The grace of God is such that there are no hopeless cases. There is no sinner God cannot save and that’s what the story of Rahab tells us. If God could save someone like Rahab with her history of immorality and idolatry, He can save anyone. 

I read recently about a well-know lesbian activist. She’s the founder of a gay-lesbian publication who has been converted to Christ and is now using her publication to help those who are trapped in a homosexual lifestyle to find freedom through Christ.

Some woman found her and just believed that God could rescue this woman by His grace, shared the gospel, and this woman believed. God put faith in her heart. That’s what happened to Rahab. It’s what happened to this former lesbian activist.

I think of Charles Colson. He and his wife Patty have been dear friends to our family for many years. He was the counsel to President Richard Nixon. He was known as the White House hatchet man. Some of you are old enough to remember this. In 1974 he was indicted for conspiring to cover up the Watergate burglary.

He was born again shortly before he started a prison term that lasted seven months. Now, I want to tell you what born again means. It means you get a new identity. You’re a new person. You’re not who you were.

When news of Mr. Colson’s conversion to Christianity leaked to the press, The Boston Globe reported, “If Mr. Colson can repent of his sins, there just has to be hope for everybody.” Amen! And Mr. Colson would agree.

After leaving prison, some of you know the story, he founded Prison Fellowship Ministries, which is today the world’s largest outreach to prisoners, ex-prisoners, and their families. What a great, redeeming God. The man has a new identity. He’s not who he was. Neither are you if you’re in Christ.

So the story of Rahab reminds us there’s no sinner God cannot save. Let’s make it a little more personal than that. The story of Rahab reminds us that you can be saved regardless of your past. You may feel, you may think, as you remember what you’ve done and where you’ve been and who you’ve been, “God couldn’t save me. My sin is too great.” Or maybe you think, I don’t know enough about this Christianity thing.

I want to tell you Rahab’s testimony takes all those excuses away. Rahab was the least likely. Her position, however, was no better and no worse than ours. We are all Rahabs. We were all born rebellious against God. We were all born going our way, doing our own thing. Some have done it with prostitution. Some have done it by substance abuse, drugs and alcohol, and some have done it with pride and self-sufficiency and religion.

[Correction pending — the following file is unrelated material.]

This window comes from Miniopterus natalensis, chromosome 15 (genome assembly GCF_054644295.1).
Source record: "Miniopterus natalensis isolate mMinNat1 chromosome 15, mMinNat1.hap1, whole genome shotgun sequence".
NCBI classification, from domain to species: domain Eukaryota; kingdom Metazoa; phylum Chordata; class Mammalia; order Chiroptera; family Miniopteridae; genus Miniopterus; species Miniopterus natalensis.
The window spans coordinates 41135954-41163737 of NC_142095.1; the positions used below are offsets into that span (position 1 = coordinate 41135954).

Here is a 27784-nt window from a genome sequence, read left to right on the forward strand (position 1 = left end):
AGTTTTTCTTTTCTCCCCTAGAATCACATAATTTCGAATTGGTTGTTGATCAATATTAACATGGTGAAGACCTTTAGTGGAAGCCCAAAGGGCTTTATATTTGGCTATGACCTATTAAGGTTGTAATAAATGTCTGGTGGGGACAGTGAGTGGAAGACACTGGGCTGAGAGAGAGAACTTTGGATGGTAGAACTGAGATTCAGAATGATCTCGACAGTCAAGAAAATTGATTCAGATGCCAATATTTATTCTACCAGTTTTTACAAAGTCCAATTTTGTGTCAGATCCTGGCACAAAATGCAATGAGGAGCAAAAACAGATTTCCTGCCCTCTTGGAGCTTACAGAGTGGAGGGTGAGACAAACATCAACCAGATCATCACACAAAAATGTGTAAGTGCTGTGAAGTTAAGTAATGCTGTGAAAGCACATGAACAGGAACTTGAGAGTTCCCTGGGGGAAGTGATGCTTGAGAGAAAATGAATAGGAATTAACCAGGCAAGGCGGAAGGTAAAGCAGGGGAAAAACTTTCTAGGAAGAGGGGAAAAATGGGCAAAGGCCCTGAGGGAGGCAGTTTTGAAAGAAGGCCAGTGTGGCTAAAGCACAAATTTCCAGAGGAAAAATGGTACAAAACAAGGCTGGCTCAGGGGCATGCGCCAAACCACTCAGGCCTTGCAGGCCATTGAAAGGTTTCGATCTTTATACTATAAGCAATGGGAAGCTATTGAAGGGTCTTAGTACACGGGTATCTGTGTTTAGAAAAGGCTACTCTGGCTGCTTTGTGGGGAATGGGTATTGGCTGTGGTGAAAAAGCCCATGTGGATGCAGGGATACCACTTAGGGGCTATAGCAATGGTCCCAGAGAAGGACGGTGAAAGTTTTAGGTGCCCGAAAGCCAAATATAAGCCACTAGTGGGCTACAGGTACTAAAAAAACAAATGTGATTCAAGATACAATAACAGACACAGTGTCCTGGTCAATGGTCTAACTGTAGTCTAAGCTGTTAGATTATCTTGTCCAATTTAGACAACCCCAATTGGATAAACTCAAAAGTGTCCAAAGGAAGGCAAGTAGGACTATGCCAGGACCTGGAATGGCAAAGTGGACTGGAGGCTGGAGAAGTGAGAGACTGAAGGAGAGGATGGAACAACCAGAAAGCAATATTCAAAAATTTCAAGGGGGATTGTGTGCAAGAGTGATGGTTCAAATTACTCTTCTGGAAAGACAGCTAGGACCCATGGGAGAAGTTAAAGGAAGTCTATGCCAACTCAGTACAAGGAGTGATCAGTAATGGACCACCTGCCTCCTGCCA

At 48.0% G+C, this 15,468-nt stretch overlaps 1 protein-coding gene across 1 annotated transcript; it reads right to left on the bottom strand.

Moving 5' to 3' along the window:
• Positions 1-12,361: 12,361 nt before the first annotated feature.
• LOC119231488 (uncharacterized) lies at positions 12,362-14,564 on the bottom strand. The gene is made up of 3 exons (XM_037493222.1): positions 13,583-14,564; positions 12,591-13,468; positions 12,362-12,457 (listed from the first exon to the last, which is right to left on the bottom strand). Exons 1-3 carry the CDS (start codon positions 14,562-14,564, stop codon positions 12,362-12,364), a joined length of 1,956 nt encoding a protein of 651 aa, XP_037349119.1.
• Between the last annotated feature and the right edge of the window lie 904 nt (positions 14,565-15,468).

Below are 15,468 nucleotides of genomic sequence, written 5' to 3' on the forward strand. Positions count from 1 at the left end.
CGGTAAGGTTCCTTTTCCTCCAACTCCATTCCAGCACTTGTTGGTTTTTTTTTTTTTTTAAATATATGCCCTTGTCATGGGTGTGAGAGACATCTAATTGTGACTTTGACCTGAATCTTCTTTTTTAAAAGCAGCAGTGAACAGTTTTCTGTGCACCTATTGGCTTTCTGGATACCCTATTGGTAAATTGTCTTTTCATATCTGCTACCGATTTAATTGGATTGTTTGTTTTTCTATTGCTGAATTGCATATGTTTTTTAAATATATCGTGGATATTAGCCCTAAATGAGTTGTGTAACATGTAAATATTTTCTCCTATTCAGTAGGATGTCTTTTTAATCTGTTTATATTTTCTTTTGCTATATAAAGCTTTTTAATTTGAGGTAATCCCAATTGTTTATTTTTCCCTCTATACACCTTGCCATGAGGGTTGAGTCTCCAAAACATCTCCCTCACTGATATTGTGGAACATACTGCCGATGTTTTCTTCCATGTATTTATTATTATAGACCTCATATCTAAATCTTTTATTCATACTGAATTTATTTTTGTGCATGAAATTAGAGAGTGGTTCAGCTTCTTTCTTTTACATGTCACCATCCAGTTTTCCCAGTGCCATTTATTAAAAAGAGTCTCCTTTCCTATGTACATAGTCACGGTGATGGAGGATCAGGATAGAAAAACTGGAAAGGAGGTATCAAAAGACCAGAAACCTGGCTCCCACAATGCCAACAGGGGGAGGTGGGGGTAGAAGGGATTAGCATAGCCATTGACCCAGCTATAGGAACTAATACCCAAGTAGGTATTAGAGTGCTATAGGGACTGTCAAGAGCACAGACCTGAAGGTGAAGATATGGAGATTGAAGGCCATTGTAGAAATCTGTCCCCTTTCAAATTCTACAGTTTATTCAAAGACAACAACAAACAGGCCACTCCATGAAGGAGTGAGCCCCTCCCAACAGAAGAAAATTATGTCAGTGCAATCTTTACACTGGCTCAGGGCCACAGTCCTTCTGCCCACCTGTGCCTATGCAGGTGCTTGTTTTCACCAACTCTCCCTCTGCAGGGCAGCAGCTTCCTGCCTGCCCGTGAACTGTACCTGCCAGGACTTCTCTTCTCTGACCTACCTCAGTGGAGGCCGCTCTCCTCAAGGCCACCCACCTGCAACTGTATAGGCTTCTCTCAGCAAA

But we’re all moral bottom-feeders, hopeless and helpless apart from Christ. You may be thinking, Well, I don’t really relate to Rahab’s story. I haven’t done the kinds of things she did. I’m not a prostitute. Galatians 3:10 tells us that, “It is written, ‘Cursed be everyone who does not abide by all things written in the Book of the Law, and do them.’”

So you don’t have to be a prostitute to go to hell. You can be sitting in the front row of church every Sunday and still be under the judgment and the wrath of God. What’s the qualification? If you don’t abide by everything that is written in the Book of the Law to do it.

You say, “Well then, everybody’s hopeless!” You’re right. There is no hope for any human being apart from the grace of God. The intervening mercy of God, that scarlet cord, the blood of Jesus Christ that was shed in our place as a substitute and in payment for our sin.

Rahab’s salvation was not based on her character or anything good that she had done. She lived in a wicked city. She practiced a wicked lifestyle. She was saved, not because of her goodness, not because she cleaned up her act, but by the grace of God. It was undeserved.

That’s what the gospel is all about. The gospel is the story of abounding sin—Rahab the prostitute—and super-abounding grace. That’s the good news. Charles Spurgeon in his message on Rahab says, “The chief of sinners is as welcome to Christ as the best of saints.” We all need Christ.